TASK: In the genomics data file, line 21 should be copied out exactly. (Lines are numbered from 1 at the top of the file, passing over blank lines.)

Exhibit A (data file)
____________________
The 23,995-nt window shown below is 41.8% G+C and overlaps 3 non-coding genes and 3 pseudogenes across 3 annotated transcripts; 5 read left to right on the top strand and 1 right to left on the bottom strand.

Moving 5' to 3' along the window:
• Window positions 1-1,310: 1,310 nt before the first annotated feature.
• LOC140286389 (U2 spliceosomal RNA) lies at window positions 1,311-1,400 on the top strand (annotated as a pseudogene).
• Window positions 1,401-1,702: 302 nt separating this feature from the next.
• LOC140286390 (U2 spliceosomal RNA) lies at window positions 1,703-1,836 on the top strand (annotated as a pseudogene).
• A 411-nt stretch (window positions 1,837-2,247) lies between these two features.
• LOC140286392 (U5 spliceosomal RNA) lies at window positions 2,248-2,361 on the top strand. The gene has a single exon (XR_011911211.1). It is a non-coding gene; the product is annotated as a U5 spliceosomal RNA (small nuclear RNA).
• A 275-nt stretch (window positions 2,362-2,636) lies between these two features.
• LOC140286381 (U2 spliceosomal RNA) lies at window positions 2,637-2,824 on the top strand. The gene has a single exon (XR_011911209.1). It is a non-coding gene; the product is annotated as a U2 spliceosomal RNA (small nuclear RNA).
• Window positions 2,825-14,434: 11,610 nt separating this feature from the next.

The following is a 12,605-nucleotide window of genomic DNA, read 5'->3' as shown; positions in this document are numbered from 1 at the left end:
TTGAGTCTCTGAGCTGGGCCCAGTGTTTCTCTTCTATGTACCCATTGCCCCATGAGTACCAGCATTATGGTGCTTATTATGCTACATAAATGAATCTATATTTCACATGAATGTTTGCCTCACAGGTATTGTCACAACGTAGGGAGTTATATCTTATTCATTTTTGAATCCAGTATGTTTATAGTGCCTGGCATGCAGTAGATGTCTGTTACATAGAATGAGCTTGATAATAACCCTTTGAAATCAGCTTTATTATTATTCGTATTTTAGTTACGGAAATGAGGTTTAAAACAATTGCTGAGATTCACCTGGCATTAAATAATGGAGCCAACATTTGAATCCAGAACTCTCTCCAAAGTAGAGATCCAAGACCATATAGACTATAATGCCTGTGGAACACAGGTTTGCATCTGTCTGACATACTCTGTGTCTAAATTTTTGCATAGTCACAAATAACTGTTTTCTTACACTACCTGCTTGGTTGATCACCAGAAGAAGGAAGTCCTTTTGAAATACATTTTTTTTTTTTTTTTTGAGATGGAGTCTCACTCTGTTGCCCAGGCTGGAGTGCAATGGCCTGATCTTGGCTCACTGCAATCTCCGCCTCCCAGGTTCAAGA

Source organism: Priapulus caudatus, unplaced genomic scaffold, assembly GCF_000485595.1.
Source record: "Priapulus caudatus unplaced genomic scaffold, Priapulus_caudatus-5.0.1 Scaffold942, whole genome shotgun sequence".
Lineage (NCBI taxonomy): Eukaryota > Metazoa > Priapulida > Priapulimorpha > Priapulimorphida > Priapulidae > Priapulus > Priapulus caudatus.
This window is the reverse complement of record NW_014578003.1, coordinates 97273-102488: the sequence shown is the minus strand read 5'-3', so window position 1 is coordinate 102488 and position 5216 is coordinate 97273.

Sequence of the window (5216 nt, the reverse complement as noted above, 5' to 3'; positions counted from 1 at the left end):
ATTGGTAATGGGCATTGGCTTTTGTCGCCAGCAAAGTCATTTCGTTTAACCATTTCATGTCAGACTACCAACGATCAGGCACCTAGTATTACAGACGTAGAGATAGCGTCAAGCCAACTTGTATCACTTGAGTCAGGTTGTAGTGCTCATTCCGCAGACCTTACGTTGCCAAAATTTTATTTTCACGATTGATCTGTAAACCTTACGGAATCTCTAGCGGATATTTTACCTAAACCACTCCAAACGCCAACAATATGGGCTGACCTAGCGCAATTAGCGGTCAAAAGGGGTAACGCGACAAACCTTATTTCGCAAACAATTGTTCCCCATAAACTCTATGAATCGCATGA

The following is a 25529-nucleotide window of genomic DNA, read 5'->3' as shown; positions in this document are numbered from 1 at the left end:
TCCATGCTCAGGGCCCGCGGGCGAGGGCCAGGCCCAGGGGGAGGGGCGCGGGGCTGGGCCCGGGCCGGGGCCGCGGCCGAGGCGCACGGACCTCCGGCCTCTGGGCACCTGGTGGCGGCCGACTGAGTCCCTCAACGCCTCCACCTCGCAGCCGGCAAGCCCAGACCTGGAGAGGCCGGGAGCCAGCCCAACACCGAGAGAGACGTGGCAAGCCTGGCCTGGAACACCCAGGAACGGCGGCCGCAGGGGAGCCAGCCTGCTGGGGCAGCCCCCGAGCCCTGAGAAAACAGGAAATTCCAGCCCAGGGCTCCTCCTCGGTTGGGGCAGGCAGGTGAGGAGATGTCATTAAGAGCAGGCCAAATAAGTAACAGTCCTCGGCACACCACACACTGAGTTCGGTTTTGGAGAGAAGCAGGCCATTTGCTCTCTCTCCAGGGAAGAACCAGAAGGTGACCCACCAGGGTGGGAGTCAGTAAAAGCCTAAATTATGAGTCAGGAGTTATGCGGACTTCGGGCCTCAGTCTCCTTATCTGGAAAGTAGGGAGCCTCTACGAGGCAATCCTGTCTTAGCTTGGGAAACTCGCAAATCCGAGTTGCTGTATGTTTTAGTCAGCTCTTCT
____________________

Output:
TCCATGCTCAGGGCCCGCGGGCGAGGGCCAGGCCCAGGGGGAGGGGCGCGGGGCTGGGCCCGGGCCGGGGCCGCGGCCGAGGCGCACGGACCTCCGGCCTCTGGGCACCTGGTGGCGGCCGACTGAGTCCCTCAACGCCTCCACCTCGCAGCCGGCAAGCCCAGACCTGGAGAGGCCGGGAGCCAGCCCAACACCGAGAGAGACGTGGCAAGCCTGGCCTGGAACACCCAGGAACGGCGGCCGCAGGGGAGCCAGCCTGCTGGGGCAGCCCCCGAGCCCTGAGAAAACAGGAAATTCCAGCCCAGGGCTCCTCCTCGGTTGGGGCAGGCAGGTGAGGAGATGTCATTAAGAGCAGGCCAAATAAGTAACAGTCCTCGGCACACCACACACTGAGTTCGGTTTTGGAGAGAAGCAGGCCATTTGCTCTCTCTCCAGGGAAGAACCAGAAGGTGACCCACCAGGGTGGGAGTCAGTAAAAGCCTAAATTATGAGTCAGGAGTTATGCGGACTTCGGGCCTCAGTCTCCTTATCTGGAAAGTAGGGAGCCTCTACGAGGCAATCCTGTCTTAGCTTGGGAAACTCGCAAATCCGAGTTGCTGTATGTTTTAGTCAGCTCTTCT